Barbican Centre, London
Experimental music festival Unsound’s event at the Barbican in London explores the theme of dislocation with three commissions by NIVHEK (Grouper’s Liz Harris) & MFO, The Caretaker (Leyand Kirby) and Soft Power, a London-based electronic musician working with traditional Polish dancers. Each performance explored a different aspect of the theme, with Harris presenting ‘After its own death’, an ambient dreamscape about a town in the Russian Arctic, and Kirby citing dislocation as an alienation from the self by drawing on a collection of concepts that reference dementia, memory loss and time.
Dedicated to Mark Fisher, the late cultural theorist, Kirby’s set was characterised by vintage analogue synthesisers and bygone waltzes, akin to the haunted ballroom scene in the 1980 film The Shining from which the name ‘The Caretaker’ was taken. Visualised through images projected onto a screen by Aphex Twin collaborator, Weirdcore, of dancing couples blurred to appear like ghosts, the post-classical tones of renditions of the albums Selected Memories From the Haunted Ballroom and An Empty Bliss Beyond This World.
In the 2011 album An Empty Bliss Beyond This World, Kirby spoke of how his music was inspired by Alzheimer’s patients, the recollection of memories and their connection to people and places. During the set, this was achieved through a combination of old ballroom samples slowed down to 78rpm and distorted vinyl jazz records that, combined with sounds of static and looping, convey the illusion of familiar distance in the listener.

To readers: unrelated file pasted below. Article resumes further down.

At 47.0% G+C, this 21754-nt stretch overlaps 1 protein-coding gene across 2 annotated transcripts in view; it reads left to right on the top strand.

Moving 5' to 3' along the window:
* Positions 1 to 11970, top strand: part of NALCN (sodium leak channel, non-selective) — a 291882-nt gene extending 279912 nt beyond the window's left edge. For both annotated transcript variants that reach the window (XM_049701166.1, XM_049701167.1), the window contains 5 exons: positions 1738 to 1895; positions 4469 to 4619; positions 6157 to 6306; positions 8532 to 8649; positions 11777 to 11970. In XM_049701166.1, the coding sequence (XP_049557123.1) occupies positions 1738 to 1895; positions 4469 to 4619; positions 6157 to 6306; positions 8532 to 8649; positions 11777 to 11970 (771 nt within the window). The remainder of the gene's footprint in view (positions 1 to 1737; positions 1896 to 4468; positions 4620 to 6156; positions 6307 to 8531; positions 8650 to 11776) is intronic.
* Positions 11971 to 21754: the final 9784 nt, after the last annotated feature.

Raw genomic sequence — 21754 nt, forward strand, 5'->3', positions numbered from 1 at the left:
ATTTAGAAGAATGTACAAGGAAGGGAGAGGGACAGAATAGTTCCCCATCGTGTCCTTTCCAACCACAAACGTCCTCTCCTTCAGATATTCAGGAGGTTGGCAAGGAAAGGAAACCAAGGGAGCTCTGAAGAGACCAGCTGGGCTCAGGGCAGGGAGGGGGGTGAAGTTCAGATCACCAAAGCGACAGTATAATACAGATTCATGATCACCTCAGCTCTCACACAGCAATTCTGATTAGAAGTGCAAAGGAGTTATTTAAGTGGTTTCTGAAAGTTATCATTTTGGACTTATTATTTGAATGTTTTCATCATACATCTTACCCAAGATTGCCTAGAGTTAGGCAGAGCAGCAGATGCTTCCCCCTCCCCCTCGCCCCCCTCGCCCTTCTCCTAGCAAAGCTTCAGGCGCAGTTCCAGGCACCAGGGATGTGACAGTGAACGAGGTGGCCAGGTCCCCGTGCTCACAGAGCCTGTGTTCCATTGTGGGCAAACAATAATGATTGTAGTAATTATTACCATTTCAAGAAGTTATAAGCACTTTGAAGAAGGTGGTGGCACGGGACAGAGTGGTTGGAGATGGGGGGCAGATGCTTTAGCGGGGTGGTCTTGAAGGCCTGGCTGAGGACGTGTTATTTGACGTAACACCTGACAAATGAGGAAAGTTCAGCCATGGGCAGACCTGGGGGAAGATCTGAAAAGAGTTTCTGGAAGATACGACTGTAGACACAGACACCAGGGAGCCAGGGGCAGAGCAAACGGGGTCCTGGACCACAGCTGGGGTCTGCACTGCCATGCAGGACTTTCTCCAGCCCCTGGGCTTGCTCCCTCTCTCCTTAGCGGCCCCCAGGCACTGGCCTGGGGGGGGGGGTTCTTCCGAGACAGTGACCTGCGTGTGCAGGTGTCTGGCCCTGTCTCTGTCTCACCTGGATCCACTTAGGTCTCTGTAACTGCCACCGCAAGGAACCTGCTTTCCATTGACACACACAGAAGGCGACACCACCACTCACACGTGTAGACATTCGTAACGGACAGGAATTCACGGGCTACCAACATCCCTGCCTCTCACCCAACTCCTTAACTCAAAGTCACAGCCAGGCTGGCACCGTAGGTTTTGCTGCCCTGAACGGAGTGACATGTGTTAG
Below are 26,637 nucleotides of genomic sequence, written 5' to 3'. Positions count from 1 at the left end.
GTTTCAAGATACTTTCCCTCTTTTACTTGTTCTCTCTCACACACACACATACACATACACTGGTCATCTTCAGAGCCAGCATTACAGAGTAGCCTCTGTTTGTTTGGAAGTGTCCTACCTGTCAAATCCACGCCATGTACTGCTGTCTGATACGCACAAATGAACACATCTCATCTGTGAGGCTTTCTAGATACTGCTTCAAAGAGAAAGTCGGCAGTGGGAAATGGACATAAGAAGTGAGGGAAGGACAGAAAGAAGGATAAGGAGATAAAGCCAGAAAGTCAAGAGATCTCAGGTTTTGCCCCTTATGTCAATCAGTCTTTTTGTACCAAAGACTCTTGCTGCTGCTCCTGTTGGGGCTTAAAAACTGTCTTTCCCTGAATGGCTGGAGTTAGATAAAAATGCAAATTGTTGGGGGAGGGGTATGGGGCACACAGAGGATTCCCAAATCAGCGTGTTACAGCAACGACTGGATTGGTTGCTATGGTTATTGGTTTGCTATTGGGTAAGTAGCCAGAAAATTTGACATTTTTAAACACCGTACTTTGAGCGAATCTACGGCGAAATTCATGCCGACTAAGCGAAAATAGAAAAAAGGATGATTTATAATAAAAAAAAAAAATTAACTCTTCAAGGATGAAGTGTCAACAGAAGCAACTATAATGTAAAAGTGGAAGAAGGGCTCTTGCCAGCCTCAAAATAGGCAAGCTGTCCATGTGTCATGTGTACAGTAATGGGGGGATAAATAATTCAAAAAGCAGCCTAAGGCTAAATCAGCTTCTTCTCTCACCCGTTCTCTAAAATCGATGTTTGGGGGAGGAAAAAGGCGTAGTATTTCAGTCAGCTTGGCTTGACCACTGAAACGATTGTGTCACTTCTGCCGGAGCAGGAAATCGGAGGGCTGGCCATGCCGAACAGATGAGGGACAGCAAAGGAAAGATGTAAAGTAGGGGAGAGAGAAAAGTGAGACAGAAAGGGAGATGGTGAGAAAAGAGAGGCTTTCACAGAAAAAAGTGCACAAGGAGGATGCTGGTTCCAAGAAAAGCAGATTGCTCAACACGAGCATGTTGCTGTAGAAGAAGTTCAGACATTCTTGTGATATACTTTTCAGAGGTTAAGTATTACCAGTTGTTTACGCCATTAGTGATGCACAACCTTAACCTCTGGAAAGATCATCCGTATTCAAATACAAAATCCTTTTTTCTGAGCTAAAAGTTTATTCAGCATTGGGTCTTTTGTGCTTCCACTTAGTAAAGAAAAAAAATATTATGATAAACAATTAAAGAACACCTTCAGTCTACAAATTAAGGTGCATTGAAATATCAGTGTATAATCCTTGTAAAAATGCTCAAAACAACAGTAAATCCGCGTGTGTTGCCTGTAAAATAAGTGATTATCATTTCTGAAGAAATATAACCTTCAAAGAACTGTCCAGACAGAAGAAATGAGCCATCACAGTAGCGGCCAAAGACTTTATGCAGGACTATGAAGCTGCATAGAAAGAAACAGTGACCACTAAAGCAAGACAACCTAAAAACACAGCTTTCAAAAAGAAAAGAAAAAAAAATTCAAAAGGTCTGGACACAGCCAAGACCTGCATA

It is the inherently repetitive nature of looping that plays a part in the familiarity of Kirby’s sound, which plays heavily into Fisher’s theory of hauntology, which he once described as a “nostalgia for lost futures”. In the current context of dislocation – Brexit, for example, has changed the course of ‘British identity’ – Kirby’s performance is representative of collective British mourning for a future that will inevitably be different to the one we envisioned.
The second performance by NIVHEK & MFO, in contrast, looked at dislocation through the lens of landscape and isolation. Commissioned by Unsound, the Barbican and Goethe-Institut, the pair used minimalist compositions in parallel with moving images of snowy landscapes and individuals – appearing as both dreamlike and harsh.
By exploring the nuances of dislocation, Unsound Dislocation revealed layers of identity, loneliness and alienation through the medium of experimental music. The festival, which started in Krakow in 2003, has expanded to many different locations in the past few years and highlights the interconnectivity of artists from around the world, despite what can be seen as a shifting and troubling climate.